CLAIM: Critics argue that Peter is twisting this OT passage to make it appear to be prophetic of Christ. In the Masoretic Text (MT), the Hebrew lacks the expression “in him.” Therefore, when Peter writes, “And he who believes in Him will not be disappointed” (1 Pet. 2:6), he is adding onto the original Hebrew text. Is this the case?
RESPONSE: Not every citation of the OT is a verbatim quotation. Sometimes, the NT authors are merely intending to cite the OT loosely. For instance, in John 19:37, John writes, “They shall look on Him whom they pierced.” Of course, here John is citing Zechariah 12:10, which states, “They will look on Me whom they have pierced.” Did John misquote this passage? Of course not. John was simply altering this passage to refer to Jesus, as a third person observer. If Jesus had written the passage, he would have cited it from the first person perspective (“They will look on Me…”).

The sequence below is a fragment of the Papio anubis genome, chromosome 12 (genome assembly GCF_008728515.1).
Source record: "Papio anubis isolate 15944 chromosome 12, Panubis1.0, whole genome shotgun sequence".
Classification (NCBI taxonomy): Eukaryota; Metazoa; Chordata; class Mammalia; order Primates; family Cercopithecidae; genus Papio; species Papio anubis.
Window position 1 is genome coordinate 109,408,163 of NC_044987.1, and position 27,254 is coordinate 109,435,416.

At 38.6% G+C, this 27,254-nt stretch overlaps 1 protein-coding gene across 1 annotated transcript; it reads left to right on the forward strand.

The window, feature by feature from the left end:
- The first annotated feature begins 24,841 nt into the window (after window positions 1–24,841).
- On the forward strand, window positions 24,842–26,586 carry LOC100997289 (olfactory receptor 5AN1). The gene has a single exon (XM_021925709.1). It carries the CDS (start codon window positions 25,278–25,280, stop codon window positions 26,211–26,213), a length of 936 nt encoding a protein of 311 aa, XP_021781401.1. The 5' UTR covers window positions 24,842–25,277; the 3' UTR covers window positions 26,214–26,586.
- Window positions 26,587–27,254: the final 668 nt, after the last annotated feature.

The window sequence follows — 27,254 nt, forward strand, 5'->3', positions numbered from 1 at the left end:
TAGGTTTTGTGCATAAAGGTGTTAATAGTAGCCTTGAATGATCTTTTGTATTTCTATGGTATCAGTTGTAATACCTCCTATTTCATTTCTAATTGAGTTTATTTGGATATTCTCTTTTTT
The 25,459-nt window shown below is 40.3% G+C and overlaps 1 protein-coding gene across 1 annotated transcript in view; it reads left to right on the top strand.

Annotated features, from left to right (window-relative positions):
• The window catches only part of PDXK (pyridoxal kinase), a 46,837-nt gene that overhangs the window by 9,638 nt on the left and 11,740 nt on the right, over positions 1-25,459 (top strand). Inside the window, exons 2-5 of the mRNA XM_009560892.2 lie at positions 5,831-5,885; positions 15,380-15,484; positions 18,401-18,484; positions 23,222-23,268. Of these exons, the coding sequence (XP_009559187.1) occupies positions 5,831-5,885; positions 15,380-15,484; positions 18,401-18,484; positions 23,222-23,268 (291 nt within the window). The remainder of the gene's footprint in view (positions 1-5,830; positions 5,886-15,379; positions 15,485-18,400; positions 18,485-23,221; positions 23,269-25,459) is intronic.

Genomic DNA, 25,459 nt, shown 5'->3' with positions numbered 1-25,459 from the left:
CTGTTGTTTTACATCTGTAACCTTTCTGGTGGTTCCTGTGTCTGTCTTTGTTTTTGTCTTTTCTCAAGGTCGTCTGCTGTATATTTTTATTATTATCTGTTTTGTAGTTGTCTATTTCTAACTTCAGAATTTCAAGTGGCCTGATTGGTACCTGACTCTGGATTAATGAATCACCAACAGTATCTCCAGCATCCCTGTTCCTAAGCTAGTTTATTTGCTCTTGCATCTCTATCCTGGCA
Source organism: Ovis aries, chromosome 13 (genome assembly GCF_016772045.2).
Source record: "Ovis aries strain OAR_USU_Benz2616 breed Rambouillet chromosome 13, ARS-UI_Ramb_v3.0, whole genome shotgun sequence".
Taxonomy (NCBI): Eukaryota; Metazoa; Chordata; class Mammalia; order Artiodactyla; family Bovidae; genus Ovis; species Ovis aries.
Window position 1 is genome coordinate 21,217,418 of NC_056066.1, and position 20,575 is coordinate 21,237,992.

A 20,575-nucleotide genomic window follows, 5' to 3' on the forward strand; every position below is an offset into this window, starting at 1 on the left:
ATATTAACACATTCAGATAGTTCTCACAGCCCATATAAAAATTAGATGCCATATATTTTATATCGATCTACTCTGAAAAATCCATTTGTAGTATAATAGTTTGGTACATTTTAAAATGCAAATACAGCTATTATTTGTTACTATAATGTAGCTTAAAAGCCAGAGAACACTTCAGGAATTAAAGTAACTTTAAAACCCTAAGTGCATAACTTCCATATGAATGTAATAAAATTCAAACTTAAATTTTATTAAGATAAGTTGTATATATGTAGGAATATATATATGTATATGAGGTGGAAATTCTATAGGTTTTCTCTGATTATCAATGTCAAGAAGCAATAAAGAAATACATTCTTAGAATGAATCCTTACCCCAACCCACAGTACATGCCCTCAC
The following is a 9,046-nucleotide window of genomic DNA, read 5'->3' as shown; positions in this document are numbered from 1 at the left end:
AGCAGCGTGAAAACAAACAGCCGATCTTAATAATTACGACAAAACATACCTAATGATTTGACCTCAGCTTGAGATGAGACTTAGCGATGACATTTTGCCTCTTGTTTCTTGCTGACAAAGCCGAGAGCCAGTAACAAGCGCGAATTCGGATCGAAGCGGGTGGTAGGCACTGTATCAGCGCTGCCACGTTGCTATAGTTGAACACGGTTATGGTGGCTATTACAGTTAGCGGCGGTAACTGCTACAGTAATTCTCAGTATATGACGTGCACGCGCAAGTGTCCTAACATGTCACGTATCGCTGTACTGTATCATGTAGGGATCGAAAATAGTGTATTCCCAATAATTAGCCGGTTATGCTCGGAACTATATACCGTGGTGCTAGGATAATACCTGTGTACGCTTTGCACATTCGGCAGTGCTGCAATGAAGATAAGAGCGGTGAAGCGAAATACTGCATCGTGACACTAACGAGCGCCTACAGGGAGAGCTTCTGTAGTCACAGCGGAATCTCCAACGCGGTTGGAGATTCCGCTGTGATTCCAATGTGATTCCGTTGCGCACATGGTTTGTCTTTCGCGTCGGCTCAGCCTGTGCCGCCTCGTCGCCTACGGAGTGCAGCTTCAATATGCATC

In this passage, Peter is connecting Isaiah 28 with a messianic fulfillment. Isaiah 28:16 merely commands the people to believe, but Peter is filling in the gap for them to believe in Christ (i.e. the ultimate object of their belief). When we read the context of Isaiah 28, we see that this “cornerstone” will bring justice and righteous over and against the Pagan nations (v.15, 17), which is a clear messianic theme. For this reason, other ancient Jewish interpreters also understood this passage to be messianic. For instance, the Targum of Isaiah 28:16 and Psalm 118:22ff both interpret the “cornerstone” to be king messiah.
 Clowney, E. P. The message of 1 Peter: The way of the cross. The Bible Speaks Today. Leicester, England; Downers Grove, IL: InterVarsity Press. 1988. 84.